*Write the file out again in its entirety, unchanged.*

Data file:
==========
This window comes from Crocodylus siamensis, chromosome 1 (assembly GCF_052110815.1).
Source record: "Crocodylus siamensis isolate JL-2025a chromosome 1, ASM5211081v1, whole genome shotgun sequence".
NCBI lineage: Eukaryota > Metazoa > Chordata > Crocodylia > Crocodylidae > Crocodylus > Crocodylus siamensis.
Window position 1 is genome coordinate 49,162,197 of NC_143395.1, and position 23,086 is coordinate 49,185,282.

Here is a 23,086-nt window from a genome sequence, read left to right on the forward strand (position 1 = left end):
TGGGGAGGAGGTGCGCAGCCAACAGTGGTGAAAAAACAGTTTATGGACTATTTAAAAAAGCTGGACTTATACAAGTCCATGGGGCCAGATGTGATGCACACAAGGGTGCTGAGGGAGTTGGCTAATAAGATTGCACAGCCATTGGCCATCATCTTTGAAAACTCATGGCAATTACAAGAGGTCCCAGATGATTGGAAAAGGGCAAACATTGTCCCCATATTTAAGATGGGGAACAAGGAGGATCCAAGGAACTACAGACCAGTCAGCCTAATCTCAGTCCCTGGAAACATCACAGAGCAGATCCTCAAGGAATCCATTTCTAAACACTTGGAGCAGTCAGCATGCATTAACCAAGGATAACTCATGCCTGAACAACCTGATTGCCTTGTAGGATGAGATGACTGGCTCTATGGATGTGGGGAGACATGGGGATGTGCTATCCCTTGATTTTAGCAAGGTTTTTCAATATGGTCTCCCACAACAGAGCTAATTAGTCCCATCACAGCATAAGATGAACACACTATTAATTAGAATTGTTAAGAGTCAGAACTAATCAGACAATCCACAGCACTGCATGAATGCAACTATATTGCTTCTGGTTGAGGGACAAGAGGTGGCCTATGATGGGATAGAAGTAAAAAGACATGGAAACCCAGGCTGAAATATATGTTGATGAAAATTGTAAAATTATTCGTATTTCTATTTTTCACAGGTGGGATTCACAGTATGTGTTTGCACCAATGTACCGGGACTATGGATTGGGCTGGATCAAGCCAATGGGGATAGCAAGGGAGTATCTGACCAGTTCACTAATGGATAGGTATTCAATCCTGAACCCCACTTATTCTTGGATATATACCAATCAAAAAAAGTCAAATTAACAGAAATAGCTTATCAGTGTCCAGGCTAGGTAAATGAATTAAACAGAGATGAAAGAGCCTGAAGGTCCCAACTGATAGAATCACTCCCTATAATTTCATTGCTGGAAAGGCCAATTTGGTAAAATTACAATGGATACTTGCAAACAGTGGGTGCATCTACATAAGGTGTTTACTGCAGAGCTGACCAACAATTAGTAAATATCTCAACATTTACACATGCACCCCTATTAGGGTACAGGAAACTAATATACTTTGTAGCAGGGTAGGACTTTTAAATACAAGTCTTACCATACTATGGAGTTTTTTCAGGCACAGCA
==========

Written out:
This window comes from Crocodylus siamensis, chromosome 1 (assembly GCF_052110815.1).
Source record: "Crocodylus siamensis isolate JL-2025a chromosome 1, ASM5211081v1, whole genome shotgun sequence".
NCBI lineage: Eukaryota > Metazoa > Chordata > Crocodylia > Crocodylidae > Crocodylus > Crocodylus siamensis.
Window position 1 is genome coordinate 49,162,197 of NC_143395.1, and position 23,086 is coordinate 49,185,282.

Here is a 23,086-nt window from a genome sequence, read left to right on the forward strand (position 1 = left end):
TGGGGAGGAGGTGCGCAGCCAACAGTGGTGAAAAAACAGTTTATGGACTATTTAAAAAAGCTGGACTTATACAAGTCCATGGGGCCAGATGTGATGCACACAAGGGTGCTGAGGGAGTTGGCTAATAAGATTGCACAGCCATTGGCCATCATCTTTGAAAACTCATGGCAATTACAAGAGGTCCCAGATGATTGGAAAAGGGCAAACATTGTCCCCATATTTAAGATGGGGAACAAGGAGGATCCAAGGAACTACAGACCAGTCAGCCTAATCTCAGTCCCTGGAAACATCACAGAGCAGATCCTCAAGGAATCCATTTCTAAACACTTGGAGCAGTCAGCATGCATTAACCAAGGATAACTCATGCCTGAACAACCTGATTGCCTTGTAGGATGAGATGACTGGCTCTATGGATGTGGGGAGACATGGGGATGTGCTATCCCTTGATTTTAGCAAGGTTTTTCAATATGGTCTCCCACAACAGAGCTAATTAGTCCCATCACAGCATAAGATGAACACACTATTAATTAGAATTGTTAAGAGTCAGAACTAATCAGACAATCCACAGCACTGCATGAATGCAACTATATTGCTTCTGGTTGAGGGACAAGAGGTGGCCTATGATGGGATAGAAGTAAAAAGACATGGAAACCCAGGCTGAAATATATGTTGATGAAAATTGTAAAATTATTCGTATTTCTATTTTTCACAGGTGGGATTCACAGTATGTGTTTGCACCAATGTACCGGGACTATGGATTGGGCTGGATCAAGCCAATGGGGATAGCAAGGGAGTATCTGACCAGTTCACTAATGGATAGGTATTCAATCCTGAACCCCACTTATTCTTGGATATATACCAATCAAAAAAAGTCAAATTAACAGAAATAGCTTATCAGTGTCCAGGCTAGGTAAATGAATTAAACAGAGATGAAAGAGCCTGAAGGTCCCAACTGATAGAATCACTCCCTATAATTTCATTGCTGGAAAGGCCAATTTGGTAAAATTACAATGGATACTTGCAAACAGTGGGTGCATCTACATAAGGTGTTTACTGCAGAGCTGACCAACAATTAGTAAATATCTCAACATTTACACATGCACCCCTATTAGGGTACAGGAAACTAATATACTTTGTAGCAGGGTAGGACTTTTAAATACAAGTCTTACCATACTATGGAGTTTTTTCAGGCACAGCA